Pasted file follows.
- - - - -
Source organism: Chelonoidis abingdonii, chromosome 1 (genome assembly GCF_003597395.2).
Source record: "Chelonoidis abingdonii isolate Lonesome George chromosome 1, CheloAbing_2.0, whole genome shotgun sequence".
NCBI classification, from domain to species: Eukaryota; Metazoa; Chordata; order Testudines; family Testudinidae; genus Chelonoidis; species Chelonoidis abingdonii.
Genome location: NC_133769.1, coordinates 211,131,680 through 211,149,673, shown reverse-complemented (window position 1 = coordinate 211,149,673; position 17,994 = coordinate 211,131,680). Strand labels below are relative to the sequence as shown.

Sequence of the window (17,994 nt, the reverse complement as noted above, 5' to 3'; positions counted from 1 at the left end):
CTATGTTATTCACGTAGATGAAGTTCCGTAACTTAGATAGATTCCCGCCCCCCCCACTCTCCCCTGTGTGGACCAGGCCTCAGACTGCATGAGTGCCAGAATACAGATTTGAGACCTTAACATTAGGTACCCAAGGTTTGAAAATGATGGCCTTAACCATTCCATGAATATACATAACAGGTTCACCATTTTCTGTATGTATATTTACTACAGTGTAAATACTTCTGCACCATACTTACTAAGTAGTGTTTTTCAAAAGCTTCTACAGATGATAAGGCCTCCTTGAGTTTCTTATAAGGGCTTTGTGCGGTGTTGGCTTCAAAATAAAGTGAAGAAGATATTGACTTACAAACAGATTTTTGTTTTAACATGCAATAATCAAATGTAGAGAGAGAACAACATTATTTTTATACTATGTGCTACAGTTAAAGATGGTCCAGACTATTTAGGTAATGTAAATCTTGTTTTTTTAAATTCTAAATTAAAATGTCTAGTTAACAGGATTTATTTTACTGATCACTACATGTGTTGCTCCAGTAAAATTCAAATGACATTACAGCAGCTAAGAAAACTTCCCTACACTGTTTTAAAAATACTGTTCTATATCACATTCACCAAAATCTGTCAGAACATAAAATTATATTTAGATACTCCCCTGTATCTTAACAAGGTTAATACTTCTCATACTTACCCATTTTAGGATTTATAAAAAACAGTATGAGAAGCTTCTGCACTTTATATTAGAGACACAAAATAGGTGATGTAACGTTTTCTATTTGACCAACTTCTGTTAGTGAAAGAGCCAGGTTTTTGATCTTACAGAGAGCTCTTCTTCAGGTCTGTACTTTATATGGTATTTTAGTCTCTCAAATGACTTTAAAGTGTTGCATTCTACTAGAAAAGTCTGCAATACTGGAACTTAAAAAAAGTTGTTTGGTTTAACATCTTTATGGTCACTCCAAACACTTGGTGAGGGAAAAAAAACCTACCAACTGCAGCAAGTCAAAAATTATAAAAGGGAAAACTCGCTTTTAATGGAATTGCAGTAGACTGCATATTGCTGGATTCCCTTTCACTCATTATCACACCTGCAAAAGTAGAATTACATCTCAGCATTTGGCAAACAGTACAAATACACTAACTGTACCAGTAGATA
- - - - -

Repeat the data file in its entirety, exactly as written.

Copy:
Source organism: Chelonoidis abingdonii, chromosome 1 (genome assembly GCF_003597395.2).
Source record: "Chelonoidis abingdonii isolate Lonesome George chromosome 1, CheloAbing_2.0, whole genome shotgun sequence".
NCBI classification, from domain to species: Eukaryota; Metazoa; Chordata; order Testudines; family Testudinidae; genus Chelonoidis; species Chelonoidis abingdonii.
Genome location: NC_133769.1, coordinates 211,131,680 through 211,149,673, shown reverse-complemented (window position 1 = coordinate 211,149,673; position 17,994 = coordinate 211,131,680). Strand labels below are relative to the sequence as shown.

Sequence of the window (17,994 nt, the reverse complement as noted above, 5' to 3'; positions counted from 1 at the left end):
CTATGTTATTCACGTAGATGAAGTTCCGTAACTTAGATAGATTCCCGCCCCCCCCACTCTCCCCTGTGTGGACCAGGCCTCAGACTGCATGAGTGCCAGAATACAGATTTGAGACCTTAACATTAGGTACCCAAGGTTTGAAAATGATGGCCTTAACCATTCCATGAATATACATAACAGGTTCACCATTTTCTGTATGTATATTTACTACAGTGTAAATACTTCTGCACCATACTTACTAAGTAGTGTTTTTCAAAAGCTTCTACAGATGATAAGGCCTCCTTGAGTTTCTTATAAGGGCTTTGTGCGGTGTTGGCTTCAAAATAAAGTGAAGAAGATATTGACTTACAAACAGATTTTTGTTTTAACATGCAATAATCAAATGTAGAGAGAGAACAACATTATTTTTATACTATGTGCTACAGTTAAAGATGGTCCAGACTATTTAGGTAATGTAAATCTTGTTTTTTTAAATTCTAAATTAAAATGTCTAGTTAACAGGATTTATTTTACTGATCACTACATGTGTTGCTCCAGTAAAATTCAAATGACATTACAGCAGCTAAGAAAACTTCCCTACACTGTTTTAAAAATACTGTTCTATATCACATTCACCAAAATCTGTCAGAACATAAAATTATATTTAGATACTCCCCTGTATCTTAACAAGGTTAATACTTCTCATACTTACCCATTTTAGGATTTATAAAAAACAGTATGAGAAGCTTCTGCACTTTATATTAGAGACACAAAATAGGTGATGTAACGTTTTCTATTTGACCAACTTCTGTTAGTGAAAGAGCCAGGTTTTTGATCTTACAGAGAGCTCTTCTTCAGGTCTGTACTTTATATGGTATTTTAGTCTCTCAAATGACTTTAAAGTGTTGCATTCTACTAGAAAAGTCTGCAATACTGGAACTTAAAAAAAGTTGTTTGGTTTAACATCTTTATGGTCACTCCAAACACTTGGTGAGGGAAAAAAAACCTACCAACTGCAGCAAGTCAAAAATTATAAAAGGGAAAACTCGCTTTTAATGGAATTGCAGTAGACTGCATATTGCTGGATTCCCTTTCACTCATTATCACACCTGCAAAAGTAGAATTACATCTCAGCATTTGGCAAACAGTACAAATACACTAACTGTACCAGTAGATA